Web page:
As the 1960s unfolded, the transatlantic shipping scene changed dramatically. More and more passengers now chose to go by air instead of sea, and many ships’ services on the North Atlantic became less needed. As a result, the ocean liners’ duties became more focussed on pleasure rather than dispatch. The Statendam was no exception. Her time on the North Atlantic was reduced every season, and by 1966 she was more or less a full-time cruise ship, although she made the odd transatlantic crossings until the summer of 1968, at least. The two-class system was abandoned, and her load capacity was reduced to 650 passengers.

Holland America Line saw great potential in the Pacific Ocean, and they started operating the Statendam from the American west coast. Out of San Francisco and Los Angeles, she made luxurious cruises to the South Seas, Australia and the Orient, often carrying movie stars and other famous VIPs. The venture proved highly successful, but this glamorous type of voyages required a brand new ship, so the Statendam was replaced by the affiliate company German-Atlantic Line’s new Hamburg after only a few years. Statendam was then sent back to New York, from where she made Caribbean cruises as well as longer voyages to the Mediterranean and North Cape.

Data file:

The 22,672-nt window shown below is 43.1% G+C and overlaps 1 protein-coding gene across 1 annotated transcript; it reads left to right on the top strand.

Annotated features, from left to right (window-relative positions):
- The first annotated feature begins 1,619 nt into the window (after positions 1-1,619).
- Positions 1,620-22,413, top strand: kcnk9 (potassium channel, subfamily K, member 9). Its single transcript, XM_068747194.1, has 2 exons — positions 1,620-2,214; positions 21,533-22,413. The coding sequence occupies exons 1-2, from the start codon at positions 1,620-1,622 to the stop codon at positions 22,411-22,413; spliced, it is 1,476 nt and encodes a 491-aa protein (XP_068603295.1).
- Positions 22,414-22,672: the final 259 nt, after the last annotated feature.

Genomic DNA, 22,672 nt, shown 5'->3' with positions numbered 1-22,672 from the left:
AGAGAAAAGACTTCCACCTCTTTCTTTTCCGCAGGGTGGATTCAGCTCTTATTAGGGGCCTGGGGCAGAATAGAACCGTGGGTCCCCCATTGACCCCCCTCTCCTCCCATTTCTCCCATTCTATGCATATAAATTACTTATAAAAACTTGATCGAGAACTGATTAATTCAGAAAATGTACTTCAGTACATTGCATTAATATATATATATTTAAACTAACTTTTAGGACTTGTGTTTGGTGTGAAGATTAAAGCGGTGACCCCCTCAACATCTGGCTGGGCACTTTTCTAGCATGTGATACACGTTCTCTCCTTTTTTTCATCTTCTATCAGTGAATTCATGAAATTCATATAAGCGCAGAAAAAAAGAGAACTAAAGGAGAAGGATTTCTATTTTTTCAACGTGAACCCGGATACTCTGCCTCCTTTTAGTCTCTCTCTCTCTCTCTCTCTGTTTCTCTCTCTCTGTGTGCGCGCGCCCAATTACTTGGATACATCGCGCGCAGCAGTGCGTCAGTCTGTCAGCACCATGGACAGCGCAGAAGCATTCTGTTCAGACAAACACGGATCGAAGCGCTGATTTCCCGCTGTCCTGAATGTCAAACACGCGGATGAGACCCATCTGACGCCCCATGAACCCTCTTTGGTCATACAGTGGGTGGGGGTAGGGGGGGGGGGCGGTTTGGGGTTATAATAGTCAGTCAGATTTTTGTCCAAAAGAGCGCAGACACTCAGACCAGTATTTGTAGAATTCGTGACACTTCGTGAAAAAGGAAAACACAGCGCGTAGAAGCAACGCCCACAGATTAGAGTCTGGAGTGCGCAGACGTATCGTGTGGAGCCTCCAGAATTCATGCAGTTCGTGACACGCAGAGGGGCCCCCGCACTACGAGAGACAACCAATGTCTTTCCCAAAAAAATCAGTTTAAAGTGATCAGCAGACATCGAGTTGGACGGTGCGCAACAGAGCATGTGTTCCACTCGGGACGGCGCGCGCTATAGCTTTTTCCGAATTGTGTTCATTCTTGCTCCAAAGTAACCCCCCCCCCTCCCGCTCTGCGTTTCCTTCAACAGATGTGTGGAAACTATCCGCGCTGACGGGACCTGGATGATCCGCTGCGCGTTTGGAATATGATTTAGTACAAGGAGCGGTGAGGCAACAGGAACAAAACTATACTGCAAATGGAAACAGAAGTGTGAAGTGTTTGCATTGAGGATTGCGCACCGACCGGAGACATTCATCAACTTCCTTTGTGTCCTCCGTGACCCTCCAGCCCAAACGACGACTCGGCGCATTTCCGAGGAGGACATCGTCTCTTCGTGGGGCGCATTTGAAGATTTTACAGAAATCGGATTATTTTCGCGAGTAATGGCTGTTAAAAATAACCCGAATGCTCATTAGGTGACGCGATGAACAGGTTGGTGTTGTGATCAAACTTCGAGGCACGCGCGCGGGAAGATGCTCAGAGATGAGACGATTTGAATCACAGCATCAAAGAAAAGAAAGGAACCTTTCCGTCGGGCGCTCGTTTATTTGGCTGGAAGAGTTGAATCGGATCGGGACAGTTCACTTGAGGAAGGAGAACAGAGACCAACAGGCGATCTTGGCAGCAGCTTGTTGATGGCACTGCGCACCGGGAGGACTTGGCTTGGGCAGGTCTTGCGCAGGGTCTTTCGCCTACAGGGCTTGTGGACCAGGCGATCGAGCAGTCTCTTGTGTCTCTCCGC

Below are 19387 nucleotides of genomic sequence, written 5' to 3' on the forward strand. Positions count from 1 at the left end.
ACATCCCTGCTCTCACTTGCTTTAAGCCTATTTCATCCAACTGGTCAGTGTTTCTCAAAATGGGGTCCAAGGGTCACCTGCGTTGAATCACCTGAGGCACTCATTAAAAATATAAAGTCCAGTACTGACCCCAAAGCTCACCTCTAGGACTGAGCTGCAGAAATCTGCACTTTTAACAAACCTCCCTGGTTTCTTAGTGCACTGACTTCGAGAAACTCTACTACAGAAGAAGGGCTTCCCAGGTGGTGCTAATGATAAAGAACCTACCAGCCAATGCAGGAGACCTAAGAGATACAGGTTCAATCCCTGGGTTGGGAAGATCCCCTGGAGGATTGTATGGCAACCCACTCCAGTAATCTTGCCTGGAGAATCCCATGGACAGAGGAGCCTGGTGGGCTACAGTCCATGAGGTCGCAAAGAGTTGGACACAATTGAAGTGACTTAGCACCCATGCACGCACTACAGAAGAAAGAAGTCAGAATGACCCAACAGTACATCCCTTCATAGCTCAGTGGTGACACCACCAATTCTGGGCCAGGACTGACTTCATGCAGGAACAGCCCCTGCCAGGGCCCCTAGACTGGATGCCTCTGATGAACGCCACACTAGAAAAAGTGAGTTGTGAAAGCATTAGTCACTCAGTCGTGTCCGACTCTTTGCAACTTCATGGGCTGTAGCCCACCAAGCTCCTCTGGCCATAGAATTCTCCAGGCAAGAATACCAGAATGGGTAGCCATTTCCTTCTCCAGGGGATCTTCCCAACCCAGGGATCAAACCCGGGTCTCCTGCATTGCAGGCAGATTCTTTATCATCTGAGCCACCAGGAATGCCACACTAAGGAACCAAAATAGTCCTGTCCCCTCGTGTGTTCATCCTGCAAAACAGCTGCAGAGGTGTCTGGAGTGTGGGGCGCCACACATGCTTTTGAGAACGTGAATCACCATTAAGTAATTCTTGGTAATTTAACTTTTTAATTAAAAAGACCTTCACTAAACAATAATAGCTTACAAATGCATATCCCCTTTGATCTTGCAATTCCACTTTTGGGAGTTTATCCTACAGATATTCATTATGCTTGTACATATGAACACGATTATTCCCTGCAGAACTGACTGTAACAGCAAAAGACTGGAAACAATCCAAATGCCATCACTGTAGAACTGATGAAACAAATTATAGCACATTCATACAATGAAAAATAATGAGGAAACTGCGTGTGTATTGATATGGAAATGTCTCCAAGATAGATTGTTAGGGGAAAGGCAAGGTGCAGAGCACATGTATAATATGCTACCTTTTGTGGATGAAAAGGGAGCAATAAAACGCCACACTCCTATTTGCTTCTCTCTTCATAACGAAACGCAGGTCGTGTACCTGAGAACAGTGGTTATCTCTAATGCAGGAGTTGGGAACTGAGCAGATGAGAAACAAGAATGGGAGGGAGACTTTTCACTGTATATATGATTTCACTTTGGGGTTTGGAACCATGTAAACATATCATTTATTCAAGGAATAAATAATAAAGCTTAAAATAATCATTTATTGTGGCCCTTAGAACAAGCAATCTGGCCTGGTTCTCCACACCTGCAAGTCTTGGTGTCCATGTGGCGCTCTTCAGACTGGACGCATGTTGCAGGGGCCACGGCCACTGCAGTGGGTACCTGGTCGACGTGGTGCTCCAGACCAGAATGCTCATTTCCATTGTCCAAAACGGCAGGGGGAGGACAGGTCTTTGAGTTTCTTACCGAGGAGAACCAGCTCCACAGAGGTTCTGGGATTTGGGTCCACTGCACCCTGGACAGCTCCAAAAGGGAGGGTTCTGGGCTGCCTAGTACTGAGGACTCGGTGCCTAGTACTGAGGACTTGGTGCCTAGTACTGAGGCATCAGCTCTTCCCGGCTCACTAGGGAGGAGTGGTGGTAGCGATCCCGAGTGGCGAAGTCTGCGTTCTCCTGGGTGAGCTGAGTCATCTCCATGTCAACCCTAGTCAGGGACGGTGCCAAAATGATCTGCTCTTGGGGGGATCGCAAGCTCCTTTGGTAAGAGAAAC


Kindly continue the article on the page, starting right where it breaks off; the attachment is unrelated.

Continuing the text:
However, the changes in the industry were not only evident in the ship’s itineraries, but also in the attitude of her owners. As their offered voyages went from crossings to cruises, Holland America had to evolve accordingly. In February of 1971, HAL purchased one million shares of Westours Inc. at $1.25 each, thus acquiring 85% of the total amount of shares. Westours had been organising tours to Alaska and Yukon since 1947, and this tradition would now be continued by Holland America.